But James, burning with resentment at the base and insidious attempts of Henry to disturb the security of his government, and to seize upon his person, and coveting the glory of restoring the last noble scion of a great race to the throne of his ancestors, was deaf alike to warnings of secret treason or more public danger. He made his last muster of his forces at Ellam Kirk, near the English border, and, proclaiming war on Henry, marched forward. Warbeck, as Richard Duke of York, at the same time issued a proclamation calling upon all true Englishmen to assemble beneath the banner of the true inheritor of the crown. He denounced Henry Tudor as a usurper, and the murderer of Sir William Stanley, Sir Simon Montfort, and others of the ancient nobility; of having invaded the liberties and the franchises of both church and people; and of having plundered the subjects by heavy and illegal impositions. He pledged himself to remedy all these abuses; to restore and defend the rights and privileges of the church, the nobles, the corporations, and the commerce and manufactures of the country. He related the dangers through which he had passed since his escape from the Tower to this moment, and he set a price of a thousand pounds in money, and land to the value of a hundred marks per annum, for the capture or destruction of Henry Tudor.

But however judiciously the proclamation was drawn up, James was confounded as he advanced to see that it produced not the slightest effect. In vain had it been protested in the proclamation that James came only as the friend of the rightful King of England; that he sought no advantage to himself - though he had really bargained for the restoration of Berwick, and was to be paid 1,000 marks for the expenses of the war - and that he would retire the moment a sufficient English force appeared in the field. No such force was likely to present itself. If Warbeck had met with no success when supported by Englishmen, it was not to be expected when followed by an army of the hereditary foes of the kingdom - Scots and French, backed by Germans, Flemings, and other foreigners.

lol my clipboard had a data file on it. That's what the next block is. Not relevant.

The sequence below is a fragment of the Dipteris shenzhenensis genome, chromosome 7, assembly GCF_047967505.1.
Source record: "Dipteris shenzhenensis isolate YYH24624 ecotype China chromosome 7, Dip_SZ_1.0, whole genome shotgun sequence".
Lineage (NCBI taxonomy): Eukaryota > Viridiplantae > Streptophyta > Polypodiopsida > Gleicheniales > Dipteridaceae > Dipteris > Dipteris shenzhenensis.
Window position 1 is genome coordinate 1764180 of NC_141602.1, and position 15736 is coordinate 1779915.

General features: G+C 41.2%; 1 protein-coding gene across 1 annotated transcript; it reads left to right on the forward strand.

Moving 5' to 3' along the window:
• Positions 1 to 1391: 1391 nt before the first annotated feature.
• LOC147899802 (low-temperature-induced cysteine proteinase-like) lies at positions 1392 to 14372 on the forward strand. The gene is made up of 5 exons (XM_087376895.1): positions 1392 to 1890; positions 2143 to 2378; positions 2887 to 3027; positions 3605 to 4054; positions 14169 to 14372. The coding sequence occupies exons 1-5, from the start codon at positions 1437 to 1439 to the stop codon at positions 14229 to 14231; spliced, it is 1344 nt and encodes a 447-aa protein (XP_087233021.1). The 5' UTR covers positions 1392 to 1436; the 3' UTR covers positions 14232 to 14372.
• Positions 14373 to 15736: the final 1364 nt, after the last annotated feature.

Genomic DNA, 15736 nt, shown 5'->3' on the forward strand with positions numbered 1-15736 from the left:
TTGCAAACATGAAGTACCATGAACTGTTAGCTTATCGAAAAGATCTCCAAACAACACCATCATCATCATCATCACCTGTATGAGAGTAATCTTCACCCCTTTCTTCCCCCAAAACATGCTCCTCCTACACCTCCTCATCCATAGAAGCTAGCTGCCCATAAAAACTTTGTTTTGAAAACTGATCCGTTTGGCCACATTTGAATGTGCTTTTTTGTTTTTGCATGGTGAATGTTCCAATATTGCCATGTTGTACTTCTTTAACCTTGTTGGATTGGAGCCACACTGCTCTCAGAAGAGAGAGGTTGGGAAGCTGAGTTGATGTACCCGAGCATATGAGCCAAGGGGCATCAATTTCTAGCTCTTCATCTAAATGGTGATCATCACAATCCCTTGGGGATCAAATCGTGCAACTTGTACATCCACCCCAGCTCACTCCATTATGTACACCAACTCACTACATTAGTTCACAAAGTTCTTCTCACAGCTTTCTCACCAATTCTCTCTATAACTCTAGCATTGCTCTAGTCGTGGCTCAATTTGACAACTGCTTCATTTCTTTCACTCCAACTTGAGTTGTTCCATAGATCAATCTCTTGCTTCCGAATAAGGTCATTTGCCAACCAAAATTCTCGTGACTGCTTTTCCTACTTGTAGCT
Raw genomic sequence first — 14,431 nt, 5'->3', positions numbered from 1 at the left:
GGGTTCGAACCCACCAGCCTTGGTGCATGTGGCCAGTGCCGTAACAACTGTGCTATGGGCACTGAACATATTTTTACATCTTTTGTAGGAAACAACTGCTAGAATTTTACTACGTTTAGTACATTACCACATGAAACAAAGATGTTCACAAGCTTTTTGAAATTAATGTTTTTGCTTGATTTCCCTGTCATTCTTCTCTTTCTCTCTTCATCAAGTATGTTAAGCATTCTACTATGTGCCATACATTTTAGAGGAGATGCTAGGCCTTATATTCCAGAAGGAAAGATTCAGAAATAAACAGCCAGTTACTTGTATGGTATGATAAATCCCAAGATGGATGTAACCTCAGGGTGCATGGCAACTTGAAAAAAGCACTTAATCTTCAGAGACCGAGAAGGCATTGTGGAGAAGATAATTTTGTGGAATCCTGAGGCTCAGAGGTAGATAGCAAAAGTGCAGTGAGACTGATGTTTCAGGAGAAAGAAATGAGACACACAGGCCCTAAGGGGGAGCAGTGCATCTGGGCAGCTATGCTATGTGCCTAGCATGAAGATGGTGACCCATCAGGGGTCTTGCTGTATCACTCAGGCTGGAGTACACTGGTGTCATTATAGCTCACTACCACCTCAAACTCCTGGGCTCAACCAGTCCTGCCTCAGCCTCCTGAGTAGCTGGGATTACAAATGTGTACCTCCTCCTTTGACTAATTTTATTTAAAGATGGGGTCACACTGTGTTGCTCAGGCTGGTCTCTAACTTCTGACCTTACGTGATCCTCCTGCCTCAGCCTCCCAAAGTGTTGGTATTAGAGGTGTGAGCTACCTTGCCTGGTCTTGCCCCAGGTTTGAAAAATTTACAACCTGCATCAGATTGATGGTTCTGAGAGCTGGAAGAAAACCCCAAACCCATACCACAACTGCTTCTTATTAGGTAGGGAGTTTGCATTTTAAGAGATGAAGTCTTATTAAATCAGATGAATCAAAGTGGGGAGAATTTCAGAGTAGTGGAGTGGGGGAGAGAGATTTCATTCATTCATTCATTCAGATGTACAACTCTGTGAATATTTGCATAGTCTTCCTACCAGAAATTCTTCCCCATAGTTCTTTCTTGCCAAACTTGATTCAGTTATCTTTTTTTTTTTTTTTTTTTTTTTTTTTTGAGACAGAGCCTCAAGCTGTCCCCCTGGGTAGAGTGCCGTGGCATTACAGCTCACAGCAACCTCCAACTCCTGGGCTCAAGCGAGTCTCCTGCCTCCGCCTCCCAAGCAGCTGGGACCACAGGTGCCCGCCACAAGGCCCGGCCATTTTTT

When James saw that, instead of being welcomed as deliverers, they were avoided, and that the expedition was altogether hopeless, he gave way to his wrath, and began to plunder the country, or to permit his troops to do it. Warbeck remonstrated against the devastations committed on the English with all the ardour of a true prince, declaring that he would rather lose the throne than gain it by the sufferings of his people. But James replied that his cousin of York was too considerate of the welfare of a nation that hesitated to acknowledge him either as king or subject. All this time the diligent Both well was duly informing Henry of the state of the Scottish camp, and of everything said and done in it. He now assured him that the Scottish army would soon beat a retreat, for that the inhabitants, in expectation of the visit, had driven off all their cattle, and removed their stores; so that the army was on the point of starvation. This was soon verified. The Scots, finding no supporters, about the end of the year retreated into their own country.